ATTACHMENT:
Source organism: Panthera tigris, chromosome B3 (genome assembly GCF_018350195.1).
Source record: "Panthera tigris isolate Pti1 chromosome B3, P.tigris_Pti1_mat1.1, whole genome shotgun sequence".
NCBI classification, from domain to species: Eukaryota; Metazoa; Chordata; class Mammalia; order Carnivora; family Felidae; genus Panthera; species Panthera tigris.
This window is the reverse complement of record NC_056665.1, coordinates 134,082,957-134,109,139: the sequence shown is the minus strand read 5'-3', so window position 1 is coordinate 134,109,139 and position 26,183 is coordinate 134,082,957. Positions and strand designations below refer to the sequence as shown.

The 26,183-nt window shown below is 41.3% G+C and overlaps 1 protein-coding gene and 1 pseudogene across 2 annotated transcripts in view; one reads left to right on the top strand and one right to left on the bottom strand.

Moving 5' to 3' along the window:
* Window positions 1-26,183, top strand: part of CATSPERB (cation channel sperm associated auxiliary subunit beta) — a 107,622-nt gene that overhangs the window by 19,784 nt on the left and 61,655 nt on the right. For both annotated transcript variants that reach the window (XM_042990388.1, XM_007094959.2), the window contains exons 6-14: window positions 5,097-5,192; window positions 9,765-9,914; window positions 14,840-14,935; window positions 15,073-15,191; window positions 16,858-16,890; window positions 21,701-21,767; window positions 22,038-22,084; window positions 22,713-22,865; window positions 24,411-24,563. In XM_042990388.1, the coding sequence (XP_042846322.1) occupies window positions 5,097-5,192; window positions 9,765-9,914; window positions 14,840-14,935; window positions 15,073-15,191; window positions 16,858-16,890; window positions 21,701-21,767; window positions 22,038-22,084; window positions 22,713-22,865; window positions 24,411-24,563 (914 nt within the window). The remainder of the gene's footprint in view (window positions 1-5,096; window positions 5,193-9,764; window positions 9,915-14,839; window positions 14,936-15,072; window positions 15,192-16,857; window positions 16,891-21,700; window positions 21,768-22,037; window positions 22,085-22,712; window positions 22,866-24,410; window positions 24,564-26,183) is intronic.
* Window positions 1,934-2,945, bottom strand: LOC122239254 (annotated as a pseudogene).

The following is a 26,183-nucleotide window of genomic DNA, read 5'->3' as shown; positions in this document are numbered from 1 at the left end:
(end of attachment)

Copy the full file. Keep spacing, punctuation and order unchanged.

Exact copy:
Source organism: Panthera tigris, chromosome B3 (genome assembly GCF_018350195.1).
Source record: "Panthera tigris isolate Pti1 chromosome B3, P.tigris_Pti1_mat1.1, whole genome shotgun sequence".
NCBI classification, from domain to species: Eukaryota; Metazoa; Chordata; class Mammalia; order Carnivora; family Felidae; genus Panthera; species Panthera tigris.
This window is the reverse complement of record NC_056665.1, coordinates 134,082,957-134,109,139: the sequence shown is the minus strand read 5'-3', so window position 1 is coordinate 134,109,139 and position 26,183 is coordinate 134,082,957. Positions and strand designations below refer to the sequence as shown.

The 26,183-nt window shown below is 41.3% G+C and overlaps 1 protein-coding gene and 1 pseudogene across 2 annotated transcripts in view; one reads left to right on the top strand and one right to left on the bottom strand.

Moving 5' to 3' along the window:
* Window positions 1-26,183, top strand: part of CATSPERB (cation channel sperm associated auxiliary subunit beta) — a 107,622-nt gene that overhangs the window by 19,784 nt on the left and 61,655 nt on the right. For both annotated transcript variants that reach the window (XM_042990388.1, XM_007094959.2), the window contains exons 6-14: window positions 5,097-5,192; window positions 9,765-9,914; window positions 14,840-14,935; window positions 15,073-15,191; window positions 16,858-16,890; window positions 21,701-21,767; window positions 22,038-22,084; window positions 22,713-22,865; window positions 24,411-24,563. In XM_042990388.1, the coding sequence (XP_042846322.1) occupies window positions 5,097-5,192; window positions 9,765-9,914; window positions 14,840-14,935; window positions 15,073-15,191; window positions 16,858-16,890; window positions 21,701-21,767; window positions 22,038-22,084; window positions 22,713-22,865; window positions 24,411-24,563 (914 nt within the window). The remainder of the gene's footprint in view (window positions 1-5,096; window positions 5,193-9,764; window positions 9,915-14,839; window positions 14,936-15,072; window positions 15,192-16,857; window positions 16,891-21,700; window positions 21,768-22,037; window positions 22,085-22,712; window positions 22,866-24,410; window positions 24,564-26,183) is intronic.
* Window positions 1,934-2,945, bottom strand: LOC122239254 (annotated as a pseudogene).

The following is a 26,183-nucleotide window of genomic DNA, read 5'->3' as shown; positions in this document are numbered from 1 at the left end: